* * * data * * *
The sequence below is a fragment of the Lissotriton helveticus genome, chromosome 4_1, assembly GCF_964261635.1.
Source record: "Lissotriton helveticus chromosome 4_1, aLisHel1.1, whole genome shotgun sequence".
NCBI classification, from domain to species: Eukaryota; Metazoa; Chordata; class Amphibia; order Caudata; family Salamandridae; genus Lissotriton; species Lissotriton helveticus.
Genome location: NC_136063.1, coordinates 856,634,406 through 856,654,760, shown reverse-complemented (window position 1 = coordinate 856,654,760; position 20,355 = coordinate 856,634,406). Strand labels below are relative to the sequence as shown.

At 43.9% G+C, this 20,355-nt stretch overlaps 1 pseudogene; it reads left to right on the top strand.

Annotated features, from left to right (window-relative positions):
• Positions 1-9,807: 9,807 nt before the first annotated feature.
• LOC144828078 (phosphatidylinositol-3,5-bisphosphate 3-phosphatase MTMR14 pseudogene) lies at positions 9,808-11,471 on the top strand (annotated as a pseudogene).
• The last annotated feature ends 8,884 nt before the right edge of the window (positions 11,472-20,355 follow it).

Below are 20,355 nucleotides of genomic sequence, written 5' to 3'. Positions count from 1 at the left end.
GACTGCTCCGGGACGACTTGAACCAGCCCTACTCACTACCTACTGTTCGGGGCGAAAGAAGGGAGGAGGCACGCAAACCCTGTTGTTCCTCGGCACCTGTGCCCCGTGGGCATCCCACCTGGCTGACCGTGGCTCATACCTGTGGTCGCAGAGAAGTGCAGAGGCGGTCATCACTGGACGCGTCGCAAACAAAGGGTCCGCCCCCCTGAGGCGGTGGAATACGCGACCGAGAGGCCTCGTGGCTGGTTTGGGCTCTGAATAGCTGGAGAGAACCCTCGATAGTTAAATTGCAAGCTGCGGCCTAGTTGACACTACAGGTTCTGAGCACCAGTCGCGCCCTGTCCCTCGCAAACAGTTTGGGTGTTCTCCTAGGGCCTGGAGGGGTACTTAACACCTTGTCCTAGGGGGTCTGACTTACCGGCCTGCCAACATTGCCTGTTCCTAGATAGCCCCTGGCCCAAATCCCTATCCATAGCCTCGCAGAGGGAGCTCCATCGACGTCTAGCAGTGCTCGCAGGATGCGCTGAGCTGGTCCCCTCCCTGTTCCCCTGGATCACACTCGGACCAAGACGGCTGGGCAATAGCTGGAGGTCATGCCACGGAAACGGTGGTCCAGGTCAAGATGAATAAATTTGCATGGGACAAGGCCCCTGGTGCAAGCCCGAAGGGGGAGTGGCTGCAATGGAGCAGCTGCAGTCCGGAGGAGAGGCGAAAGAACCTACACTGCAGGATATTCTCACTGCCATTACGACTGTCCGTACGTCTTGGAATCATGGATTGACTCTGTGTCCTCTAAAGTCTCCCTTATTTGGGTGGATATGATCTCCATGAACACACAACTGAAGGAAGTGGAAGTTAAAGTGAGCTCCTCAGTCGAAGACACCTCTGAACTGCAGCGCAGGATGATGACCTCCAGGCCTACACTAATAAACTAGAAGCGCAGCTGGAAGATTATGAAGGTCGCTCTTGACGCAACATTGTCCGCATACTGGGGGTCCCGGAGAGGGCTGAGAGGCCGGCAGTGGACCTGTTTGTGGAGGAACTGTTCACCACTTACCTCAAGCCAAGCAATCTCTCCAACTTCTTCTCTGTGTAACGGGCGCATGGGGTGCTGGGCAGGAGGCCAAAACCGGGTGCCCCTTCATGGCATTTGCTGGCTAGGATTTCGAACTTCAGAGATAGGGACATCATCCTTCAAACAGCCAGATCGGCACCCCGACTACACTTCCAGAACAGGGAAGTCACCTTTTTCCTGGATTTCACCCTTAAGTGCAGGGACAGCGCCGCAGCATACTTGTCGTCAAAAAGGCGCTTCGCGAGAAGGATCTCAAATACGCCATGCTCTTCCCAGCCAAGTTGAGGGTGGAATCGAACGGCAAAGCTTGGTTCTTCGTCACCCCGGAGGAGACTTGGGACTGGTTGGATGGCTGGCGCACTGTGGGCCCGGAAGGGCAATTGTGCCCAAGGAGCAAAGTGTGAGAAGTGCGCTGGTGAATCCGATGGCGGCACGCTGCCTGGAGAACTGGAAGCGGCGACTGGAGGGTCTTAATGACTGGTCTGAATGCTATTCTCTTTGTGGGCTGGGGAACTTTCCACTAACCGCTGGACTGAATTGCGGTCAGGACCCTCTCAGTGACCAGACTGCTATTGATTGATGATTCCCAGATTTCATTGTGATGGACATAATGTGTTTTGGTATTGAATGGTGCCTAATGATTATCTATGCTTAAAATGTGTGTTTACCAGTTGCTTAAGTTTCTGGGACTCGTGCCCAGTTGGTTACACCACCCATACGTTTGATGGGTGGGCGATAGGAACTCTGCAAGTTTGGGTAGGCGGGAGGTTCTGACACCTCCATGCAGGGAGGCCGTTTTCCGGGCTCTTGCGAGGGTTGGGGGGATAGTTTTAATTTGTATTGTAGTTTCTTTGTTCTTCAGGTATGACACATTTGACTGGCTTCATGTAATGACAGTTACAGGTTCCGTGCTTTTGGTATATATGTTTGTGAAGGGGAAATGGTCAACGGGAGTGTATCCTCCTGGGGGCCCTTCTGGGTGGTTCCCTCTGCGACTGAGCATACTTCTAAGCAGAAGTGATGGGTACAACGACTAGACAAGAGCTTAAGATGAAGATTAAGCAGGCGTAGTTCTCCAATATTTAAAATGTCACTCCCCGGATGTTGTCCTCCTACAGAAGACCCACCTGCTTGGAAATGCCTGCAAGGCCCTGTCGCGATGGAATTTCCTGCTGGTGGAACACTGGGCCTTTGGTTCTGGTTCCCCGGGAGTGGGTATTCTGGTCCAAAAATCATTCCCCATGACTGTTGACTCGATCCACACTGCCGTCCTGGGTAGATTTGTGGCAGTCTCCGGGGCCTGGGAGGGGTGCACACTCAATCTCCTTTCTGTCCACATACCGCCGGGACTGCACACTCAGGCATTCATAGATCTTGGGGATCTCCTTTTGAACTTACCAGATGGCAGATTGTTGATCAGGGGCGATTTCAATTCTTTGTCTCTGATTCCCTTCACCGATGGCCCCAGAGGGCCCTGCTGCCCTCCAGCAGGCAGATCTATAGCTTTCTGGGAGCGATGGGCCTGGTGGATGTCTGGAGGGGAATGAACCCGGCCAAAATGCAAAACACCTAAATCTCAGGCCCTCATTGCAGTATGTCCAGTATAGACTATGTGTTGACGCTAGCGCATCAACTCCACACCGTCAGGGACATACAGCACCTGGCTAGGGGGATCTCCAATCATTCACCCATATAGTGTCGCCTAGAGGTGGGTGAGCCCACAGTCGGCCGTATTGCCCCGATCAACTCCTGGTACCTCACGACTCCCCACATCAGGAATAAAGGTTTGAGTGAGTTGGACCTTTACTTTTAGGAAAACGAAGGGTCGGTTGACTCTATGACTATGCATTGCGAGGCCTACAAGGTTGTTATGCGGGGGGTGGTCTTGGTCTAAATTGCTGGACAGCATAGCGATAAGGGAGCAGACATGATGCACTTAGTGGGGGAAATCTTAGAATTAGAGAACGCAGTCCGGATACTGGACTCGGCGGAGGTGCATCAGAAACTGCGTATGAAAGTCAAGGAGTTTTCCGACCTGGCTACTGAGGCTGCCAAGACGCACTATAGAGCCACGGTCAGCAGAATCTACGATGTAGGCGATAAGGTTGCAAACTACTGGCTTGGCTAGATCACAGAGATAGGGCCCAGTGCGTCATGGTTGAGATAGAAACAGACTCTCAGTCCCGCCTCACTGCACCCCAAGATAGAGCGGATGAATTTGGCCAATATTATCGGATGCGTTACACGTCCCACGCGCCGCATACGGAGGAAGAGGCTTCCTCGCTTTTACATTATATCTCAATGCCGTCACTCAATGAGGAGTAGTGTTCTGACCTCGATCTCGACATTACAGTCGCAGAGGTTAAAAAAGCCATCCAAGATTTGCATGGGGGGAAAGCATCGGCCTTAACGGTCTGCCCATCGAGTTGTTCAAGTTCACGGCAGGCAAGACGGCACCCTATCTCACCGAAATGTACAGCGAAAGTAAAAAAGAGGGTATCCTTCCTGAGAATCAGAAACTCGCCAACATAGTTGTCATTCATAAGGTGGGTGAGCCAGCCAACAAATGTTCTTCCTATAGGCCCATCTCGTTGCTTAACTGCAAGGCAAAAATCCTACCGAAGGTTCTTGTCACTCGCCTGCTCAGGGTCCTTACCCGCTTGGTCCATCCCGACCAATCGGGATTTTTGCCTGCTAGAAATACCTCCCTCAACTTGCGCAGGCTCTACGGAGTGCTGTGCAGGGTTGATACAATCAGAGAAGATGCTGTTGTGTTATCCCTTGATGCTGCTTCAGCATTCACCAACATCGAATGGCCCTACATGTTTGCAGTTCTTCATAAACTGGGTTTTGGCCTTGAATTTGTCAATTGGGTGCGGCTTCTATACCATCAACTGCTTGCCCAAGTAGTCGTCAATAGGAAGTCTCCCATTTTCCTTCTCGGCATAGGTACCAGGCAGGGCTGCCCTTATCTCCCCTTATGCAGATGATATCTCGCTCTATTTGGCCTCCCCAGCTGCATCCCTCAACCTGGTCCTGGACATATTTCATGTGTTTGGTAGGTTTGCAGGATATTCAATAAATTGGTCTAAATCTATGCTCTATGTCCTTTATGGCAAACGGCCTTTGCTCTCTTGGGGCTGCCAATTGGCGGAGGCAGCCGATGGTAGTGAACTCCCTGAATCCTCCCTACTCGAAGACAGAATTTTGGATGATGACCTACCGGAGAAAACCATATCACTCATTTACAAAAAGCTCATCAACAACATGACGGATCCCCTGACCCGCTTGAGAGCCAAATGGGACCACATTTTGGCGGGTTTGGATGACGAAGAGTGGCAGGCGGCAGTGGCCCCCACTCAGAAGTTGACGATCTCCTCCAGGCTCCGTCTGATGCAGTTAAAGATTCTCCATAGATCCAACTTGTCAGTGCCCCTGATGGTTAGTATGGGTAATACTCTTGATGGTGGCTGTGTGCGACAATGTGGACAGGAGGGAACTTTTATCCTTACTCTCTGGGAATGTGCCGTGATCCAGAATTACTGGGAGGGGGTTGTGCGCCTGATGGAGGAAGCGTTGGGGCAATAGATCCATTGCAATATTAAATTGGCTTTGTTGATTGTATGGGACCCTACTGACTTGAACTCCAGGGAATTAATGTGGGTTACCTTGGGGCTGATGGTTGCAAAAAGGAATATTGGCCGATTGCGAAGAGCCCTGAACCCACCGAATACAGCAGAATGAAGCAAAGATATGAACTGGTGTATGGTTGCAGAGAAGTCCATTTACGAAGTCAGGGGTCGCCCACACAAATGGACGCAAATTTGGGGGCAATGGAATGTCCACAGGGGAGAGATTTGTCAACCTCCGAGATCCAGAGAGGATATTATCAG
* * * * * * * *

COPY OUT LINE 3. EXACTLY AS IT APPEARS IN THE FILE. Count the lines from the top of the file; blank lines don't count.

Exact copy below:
NCBI classification, from domain to species: Eukaryota; Metazoa; Chordata; class Amphibia; order Caudata; family Salamandridae; genus Lissotriton; species Lissotriton helveticus.